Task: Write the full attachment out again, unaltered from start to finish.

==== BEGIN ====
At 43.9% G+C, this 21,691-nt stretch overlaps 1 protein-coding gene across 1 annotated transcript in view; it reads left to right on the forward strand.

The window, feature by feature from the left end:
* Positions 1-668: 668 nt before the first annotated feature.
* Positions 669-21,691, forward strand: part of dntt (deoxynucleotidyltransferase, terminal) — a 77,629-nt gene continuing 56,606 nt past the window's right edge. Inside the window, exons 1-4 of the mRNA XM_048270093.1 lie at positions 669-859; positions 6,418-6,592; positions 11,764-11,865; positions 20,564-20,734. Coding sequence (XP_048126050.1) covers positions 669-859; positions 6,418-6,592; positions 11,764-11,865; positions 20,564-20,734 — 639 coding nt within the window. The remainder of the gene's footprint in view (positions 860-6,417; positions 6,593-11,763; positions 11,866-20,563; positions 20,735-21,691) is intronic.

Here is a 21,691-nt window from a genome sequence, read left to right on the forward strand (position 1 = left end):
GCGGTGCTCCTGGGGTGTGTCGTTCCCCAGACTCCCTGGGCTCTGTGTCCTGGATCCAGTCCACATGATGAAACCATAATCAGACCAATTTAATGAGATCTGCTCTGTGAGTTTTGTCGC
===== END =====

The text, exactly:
At 43.9% G+C, this 21,691-nt stretch overlaps 1 protein-coding gene across 1 annotated transcript in view; it reads left to right on the forward strand.

The window, feature by feature from the left end:
* Positions 1-668: 668 nt before the first annotated feature.
* Positions 669-21,691, forward strand: part of dntt (deoxynucleotidyltransferase, terminal) — a 77,629-nt gene continuing 56,606 nt past the window's right edge. Inside the window, exons 1-4 of the mRNA XM_048270093.1 lie at positions 669-859; positions 6,418-6,592; positions 11,764-11,865; positions 20,564-20,734. Coding sequence (XP_048126050.1) covers positions 669-859; positions 6,418-6,592; positions 11,764-11,865; positions 20,564-20,734 — 639 coding nt within the window. The remainder of the gene's footprint in view (positions 860-6,417; positions 6,593-11,763; positions 11,866-20,563; positions 20,735-21,691) is intronic.

Here is a 21,691-nt window from a genome sequence, read left to right on the forward strand (position 1 = left end):
GCGGTGCTCCTGGGGTGTGTCGTTCCCCAGACTCCCTGGGCTCTGTGTCCTGGATCCAGTCCACATGATGAAACCATAATCAGACCAATTTAATGAGATCTGCTCTGTGAGTTTTGTCGC